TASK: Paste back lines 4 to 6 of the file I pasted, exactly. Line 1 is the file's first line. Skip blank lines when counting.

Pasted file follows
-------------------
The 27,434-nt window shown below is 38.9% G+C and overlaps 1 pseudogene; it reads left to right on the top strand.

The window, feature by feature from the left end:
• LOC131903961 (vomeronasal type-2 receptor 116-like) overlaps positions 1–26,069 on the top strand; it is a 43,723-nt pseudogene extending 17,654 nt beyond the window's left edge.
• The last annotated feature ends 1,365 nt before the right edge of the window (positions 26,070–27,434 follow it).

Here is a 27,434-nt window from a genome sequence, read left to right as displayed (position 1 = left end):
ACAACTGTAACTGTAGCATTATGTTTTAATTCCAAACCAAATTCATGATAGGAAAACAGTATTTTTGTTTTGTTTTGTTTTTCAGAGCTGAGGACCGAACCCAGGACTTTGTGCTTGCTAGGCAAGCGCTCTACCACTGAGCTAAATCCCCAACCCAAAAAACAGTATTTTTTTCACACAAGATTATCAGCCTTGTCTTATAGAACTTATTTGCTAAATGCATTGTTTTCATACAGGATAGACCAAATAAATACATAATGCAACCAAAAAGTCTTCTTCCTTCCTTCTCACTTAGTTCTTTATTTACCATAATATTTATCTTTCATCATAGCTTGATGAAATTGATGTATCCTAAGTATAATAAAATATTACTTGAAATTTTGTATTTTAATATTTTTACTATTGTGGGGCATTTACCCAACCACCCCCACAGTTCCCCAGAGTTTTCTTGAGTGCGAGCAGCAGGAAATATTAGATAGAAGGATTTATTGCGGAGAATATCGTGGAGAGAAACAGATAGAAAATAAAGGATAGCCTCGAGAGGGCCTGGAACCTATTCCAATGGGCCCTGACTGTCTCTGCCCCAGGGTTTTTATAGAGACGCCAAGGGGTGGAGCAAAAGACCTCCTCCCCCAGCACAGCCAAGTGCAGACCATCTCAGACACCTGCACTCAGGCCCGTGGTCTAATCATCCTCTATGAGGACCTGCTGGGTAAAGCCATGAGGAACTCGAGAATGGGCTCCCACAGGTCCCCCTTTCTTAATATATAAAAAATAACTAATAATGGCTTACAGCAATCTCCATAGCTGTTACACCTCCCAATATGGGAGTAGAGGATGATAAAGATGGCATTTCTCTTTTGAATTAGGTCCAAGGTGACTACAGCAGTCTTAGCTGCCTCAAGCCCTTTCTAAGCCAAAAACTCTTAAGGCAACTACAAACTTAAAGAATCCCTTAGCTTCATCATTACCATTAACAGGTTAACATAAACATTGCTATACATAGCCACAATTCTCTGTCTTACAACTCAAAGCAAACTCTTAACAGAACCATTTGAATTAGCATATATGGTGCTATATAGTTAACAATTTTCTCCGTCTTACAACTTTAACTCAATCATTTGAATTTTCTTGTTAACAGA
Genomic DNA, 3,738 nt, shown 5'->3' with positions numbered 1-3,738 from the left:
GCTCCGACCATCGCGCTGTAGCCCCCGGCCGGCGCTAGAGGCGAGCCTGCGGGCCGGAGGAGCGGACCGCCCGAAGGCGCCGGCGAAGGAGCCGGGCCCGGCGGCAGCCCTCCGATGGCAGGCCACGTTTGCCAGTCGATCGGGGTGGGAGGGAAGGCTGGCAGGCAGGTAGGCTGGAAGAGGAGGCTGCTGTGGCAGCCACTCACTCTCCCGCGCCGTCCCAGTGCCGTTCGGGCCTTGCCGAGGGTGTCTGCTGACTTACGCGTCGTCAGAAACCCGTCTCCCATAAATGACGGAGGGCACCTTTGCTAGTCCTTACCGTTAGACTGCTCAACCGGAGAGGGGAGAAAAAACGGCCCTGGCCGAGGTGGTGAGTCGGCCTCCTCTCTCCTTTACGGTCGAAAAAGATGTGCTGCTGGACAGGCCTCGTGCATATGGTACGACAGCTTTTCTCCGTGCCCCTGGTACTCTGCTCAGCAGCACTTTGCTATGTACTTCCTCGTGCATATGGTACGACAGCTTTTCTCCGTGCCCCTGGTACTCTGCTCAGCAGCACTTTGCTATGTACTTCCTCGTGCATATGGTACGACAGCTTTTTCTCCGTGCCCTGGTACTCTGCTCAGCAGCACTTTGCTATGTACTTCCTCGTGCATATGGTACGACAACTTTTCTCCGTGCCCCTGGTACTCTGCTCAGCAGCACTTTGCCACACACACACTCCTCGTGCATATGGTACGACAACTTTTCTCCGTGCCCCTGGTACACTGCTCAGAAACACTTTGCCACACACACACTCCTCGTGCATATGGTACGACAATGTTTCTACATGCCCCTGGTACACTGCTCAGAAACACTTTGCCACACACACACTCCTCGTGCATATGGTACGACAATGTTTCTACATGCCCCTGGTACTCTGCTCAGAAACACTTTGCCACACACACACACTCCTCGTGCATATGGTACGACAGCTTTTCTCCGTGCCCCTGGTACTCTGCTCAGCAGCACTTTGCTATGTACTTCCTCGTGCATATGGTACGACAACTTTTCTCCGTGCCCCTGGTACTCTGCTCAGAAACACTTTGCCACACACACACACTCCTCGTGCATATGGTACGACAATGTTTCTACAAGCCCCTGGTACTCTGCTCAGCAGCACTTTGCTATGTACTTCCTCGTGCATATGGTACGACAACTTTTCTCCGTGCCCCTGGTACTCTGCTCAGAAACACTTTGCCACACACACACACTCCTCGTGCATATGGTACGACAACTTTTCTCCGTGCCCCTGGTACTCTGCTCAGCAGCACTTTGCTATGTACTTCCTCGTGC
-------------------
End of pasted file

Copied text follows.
• The last annotated feature ends 1,365 nt before the right edge of the window (positions 26,070–27,434 follow it).

Here is a 27,434-nt window from a genome sequence, read left to right as displayed (position 1 = left end):
ACAACTGTAACTGTAGCATTATGTTTTAATTCCAAACCAAATTCATGATAGGAAAACAGTATTTTTGTTTTGTTTTGTTTTTCAGAGCTGAGGACCGAACCCAGGACTTTGTGCTTGCTAGGCAAGCGCTCTACCACTGAGCTAAATCCCCAACCCAAAAAACAGTATTTTTTTCACACAAGATTATCAGCCTTGTCTTATAGAACTTATTTGCTAAATGCATTGTTTTCATACAGGATAGACCAAATAAATACATAATGCAACCAAAAAGTCTTCTTCCTTCCTTCTCACTTAGTTCTTTATTTACCATAATATTTATCTTTCATCATAGCTTGATGAAATTGATGTATCCTAAGTATAATAAAATATTACTTGAAATTTTGTATTTTAATATTTTTACTATTGTGGGGCATTTACCCAACCACCCCCACAGTTCCCCAGAGTTTTCTTGAGTGCGAGCAGCAGGAAATATTAGATAGAAGGATTTATTGCGGAGAATATCGTGGAGAGAAACAGATAGAAAATAAAGGATAGCCTCGAGAGGGCCTGGAACCTATTCCAATGGGCCCTGACTGTCTCTGCCCCAGGGTTTTTATAGAGACGCCAAGGGGTGGAGCAAAAGACCTCCTCCCCCAGCACAGCCAAGTGCAGACCATCTCAGACACCTGCACTCAGGCCCGTGGTCTAATCATCCTCTATGAGGACCTGCTGGGTAAAGCCATGAGGAACTCGAGAATGGGCTCCCACAGGTCCCCCTTTCTTAATATATAAAAAATAACTAATAATGGCTTACAGCAATCTCCATAGCTGTTACACCTCCCAATATGGGAGTAGAGGATGATAAAGATGGCATTTCTCTTTTGAATTAGGTCCAAGGTGACTACAGCAGTCTTAGCTGCCTCAAGCCCTTTCTAAGCCAAAAACTCTTAAGGCAACTACAAACTTAAAGAATCCCTTAGCTTCATCATTACCATTAACAGGTTAACATAAACATTGCTATACATAGCCACAATTCTCTGTCTTACAACTCAAAGCAAACTCTTAACAGAACCATTTGAATTAGCATATATGGTGCTATATAGTTAACAATTTTCTCCGTCTTACAACTTTAACTCAATCATTTGAATTTTCTTGTTAACAGA